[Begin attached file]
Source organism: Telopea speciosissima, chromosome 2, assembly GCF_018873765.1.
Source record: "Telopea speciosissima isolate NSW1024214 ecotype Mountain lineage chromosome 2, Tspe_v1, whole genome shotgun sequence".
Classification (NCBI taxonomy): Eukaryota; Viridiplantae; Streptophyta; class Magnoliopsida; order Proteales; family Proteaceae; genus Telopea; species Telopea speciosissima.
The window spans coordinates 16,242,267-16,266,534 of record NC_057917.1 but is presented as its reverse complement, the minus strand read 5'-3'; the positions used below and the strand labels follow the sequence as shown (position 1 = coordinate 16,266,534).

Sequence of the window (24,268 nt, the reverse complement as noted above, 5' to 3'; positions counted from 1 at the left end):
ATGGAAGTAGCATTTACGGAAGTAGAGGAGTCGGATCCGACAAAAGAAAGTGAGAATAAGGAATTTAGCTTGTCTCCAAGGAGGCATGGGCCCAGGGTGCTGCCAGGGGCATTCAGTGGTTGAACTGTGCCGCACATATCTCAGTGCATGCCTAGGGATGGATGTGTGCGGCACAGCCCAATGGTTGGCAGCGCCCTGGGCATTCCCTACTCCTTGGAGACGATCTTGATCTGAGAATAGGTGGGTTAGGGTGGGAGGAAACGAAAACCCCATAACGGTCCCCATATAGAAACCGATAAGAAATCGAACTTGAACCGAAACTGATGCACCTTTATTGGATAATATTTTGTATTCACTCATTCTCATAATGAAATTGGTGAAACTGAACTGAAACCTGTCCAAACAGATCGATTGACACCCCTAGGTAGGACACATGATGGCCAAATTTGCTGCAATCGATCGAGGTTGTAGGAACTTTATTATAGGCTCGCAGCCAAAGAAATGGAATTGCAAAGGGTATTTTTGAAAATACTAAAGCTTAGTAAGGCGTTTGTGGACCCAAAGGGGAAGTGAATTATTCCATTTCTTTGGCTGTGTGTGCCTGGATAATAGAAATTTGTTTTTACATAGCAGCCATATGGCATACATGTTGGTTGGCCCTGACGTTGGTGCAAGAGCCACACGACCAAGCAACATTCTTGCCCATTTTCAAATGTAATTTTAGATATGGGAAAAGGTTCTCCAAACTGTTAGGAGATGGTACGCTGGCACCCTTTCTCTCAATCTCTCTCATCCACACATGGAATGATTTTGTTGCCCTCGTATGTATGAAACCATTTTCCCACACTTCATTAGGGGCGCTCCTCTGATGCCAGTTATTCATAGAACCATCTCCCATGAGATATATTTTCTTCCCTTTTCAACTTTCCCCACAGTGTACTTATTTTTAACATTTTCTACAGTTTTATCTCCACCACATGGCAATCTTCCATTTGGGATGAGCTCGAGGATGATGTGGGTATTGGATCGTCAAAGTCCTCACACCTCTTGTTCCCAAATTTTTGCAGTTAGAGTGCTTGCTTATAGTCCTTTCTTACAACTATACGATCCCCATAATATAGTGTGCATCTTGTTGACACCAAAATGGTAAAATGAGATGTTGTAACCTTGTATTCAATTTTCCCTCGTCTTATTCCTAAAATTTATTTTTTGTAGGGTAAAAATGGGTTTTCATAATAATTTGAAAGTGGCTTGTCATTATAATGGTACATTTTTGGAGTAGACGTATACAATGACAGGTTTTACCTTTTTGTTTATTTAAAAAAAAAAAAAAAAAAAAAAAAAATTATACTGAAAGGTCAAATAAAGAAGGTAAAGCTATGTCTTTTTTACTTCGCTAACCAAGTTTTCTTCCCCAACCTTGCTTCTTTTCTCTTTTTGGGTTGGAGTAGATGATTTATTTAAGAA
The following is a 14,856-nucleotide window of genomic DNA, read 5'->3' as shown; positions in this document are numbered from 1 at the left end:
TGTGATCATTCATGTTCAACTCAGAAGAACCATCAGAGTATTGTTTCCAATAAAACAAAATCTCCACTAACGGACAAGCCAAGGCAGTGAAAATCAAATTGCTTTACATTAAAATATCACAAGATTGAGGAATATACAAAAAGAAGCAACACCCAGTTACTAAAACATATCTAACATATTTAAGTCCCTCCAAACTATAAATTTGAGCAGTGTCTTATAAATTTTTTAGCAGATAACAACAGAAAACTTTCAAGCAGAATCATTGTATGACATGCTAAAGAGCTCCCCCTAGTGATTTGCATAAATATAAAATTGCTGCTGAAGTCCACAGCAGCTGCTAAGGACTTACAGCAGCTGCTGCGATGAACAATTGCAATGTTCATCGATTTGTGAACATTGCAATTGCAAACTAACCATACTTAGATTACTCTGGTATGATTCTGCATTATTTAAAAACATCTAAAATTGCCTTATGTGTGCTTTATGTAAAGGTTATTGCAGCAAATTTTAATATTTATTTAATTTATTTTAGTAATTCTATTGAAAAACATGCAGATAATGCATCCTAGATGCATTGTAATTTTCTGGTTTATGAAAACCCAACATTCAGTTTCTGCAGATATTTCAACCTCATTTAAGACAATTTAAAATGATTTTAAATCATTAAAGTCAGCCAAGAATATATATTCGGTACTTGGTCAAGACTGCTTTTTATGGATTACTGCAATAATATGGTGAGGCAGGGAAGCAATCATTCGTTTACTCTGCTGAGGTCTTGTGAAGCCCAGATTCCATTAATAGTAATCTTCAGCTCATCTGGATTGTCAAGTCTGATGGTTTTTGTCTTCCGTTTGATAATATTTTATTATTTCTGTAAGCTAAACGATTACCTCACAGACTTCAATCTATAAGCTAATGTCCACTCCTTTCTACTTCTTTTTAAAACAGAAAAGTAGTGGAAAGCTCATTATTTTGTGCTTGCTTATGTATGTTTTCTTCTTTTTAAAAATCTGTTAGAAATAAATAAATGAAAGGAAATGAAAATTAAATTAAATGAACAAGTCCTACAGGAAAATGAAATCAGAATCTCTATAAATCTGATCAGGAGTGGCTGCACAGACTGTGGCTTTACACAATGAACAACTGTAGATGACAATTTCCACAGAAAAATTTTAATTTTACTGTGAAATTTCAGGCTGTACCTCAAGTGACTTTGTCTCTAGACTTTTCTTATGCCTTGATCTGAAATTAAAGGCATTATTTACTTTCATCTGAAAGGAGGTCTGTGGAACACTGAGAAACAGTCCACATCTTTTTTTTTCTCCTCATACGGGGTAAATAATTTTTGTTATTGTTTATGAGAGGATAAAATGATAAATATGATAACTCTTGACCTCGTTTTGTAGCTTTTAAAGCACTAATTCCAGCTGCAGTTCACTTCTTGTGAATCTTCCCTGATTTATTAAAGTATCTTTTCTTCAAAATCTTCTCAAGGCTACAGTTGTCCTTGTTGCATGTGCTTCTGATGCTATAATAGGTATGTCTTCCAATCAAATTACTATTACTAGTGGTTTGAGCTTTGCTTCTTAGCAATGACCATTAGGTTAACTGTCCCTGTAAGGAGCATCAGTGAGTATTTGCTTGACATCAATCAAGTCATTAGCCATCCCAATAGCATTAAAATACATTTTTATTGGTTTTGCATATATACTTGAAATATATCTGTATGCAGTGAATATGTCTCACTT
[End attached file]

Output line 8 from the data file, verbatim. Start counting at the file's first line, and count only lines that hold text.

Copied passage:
TGTGATCATTCATGTTCAACTCAGAAGAACCATCAGAGTATTGTTTCCAATAAAACAAAATCTCCACTAACGGACAAGCCAAGGCAGTGAAAATCAAATTGCTTTACATTAAAATATCACAAGATTGAGGAATATACAAAAAGAAGCAACACCCAGTTACTAAAACATATCTAACATATTTAAGTCCCTCCAAACTATAAATTTGAGCAGTGTCTTATAAATTTTTTAGCAGATAACAACAGAAAACTTTCAAGCAGAATCATTGTATGACATGCTAAAGAGCTCCCCCTAGTGATTTGCATAAATATAAAATTGCTGCTGAAGTCCACAGCAGCTGCTAAGGACTTACAGCAGCTGCTGCGATGAACAATTGCAATGTTCATCGATTTGTGAACATTGCAATTGCAAACTAACCATACTTAGATTACTCTGGTATGATTCTGCATTATTTAAAAACATCTAAAATTGCCTTATGTGTGCTTTATGTAAAGGTTATTGCAGCAAATTTTAATATTTATTTAATTTATTTTAGTAATTCTATTGAAAAACATGCAGATAATGCATCCTAGATGCATTGTAATTTTCTGGTTTATGAAAACCCAACATTCAGTTTCTGCAGATATTTCAACCTCATTTAAGACAATTTAAAATGATTTTAAATCATTAAAGTCAGCCAAGAATATATATTCGGTACTTGGTCAAGACTGCTTTTTATGGATTACTGCAATAATATGGTGAGGCAGGGAAGCAATCATTCGTTTACTCTGCTGAGGTCTTGTGAAGCCCAGATTCCATTAATAGTAATCTTCAGCTCATCTGGATTGTCAAGTCTGATGGTTTTTGTCTTCCGTTTGATAATATTTTATTATTTCTGTAAGCTAAACGATTACCTCACAGACTTCAATCTATAAGCTAATGTCCACTCCTTTCTACTTCTTTTTAAAACAGAAAAGTAGTGGAAAGCTCATTATTTTGTGCTTGCTTATGTATGTTTTCTTCTTTTTAAAAATCTGTTAGAAATAAATAAATGAAAGGAAATGAAAATTAAATTAAATGAACAAGTCCTACAGGAAAATGAAATCAGAATCTCTATAAATCTGATCAGGAGTGGCTGCACAGACTGTGGCTTTACACAATGAACAACTGTAGATGACAATTTCCACAGAAAAATTTTAATTTTACTGTGAAATTTCAGGCTGTACCTCAAGTGACTTTGTCTCTAGACTTTTCTTATGCCTTGATCTGAAATTAAAGGCATTATTTACTTTCATCTGAAAGGAGGTCTGTGGAACACTGAGAAACAGTCCACATCTTTTTTTTTCTCCTCATACGGGGTAAATAATTTTTGTTATTGTTTATGAGAGGATAAAATGATAAATATGATAACTCTTGACCTCGTTTTGTAGCTTTTAAAGCACTAATTCCAGCTGCAGTTCACTTCTTGTGAATCTTCCCTGATTTATTAAAGTATCTTTTCTTCAAAATCTTCTCAAGGCTACAGTTGTCCTTGTTGCATGTGCTTCTGATGCTATAATAGGTATGTCTTCCAATCAAATTACTATTACTAGTGGTTTGAGCTTTGCTTCTTAGCAATGACCATTAGGTTAACTGTCCCTGTAAGGAGCATCAGTGAGTATTTGCTTGACATCAATCAAGTCATTAGCCATCCCAATAGCATTAAAATACATTTTTATTGGTTTTGCATATATACTTGAAATATATCTGTATGCAGTGAATATGTCTCACTT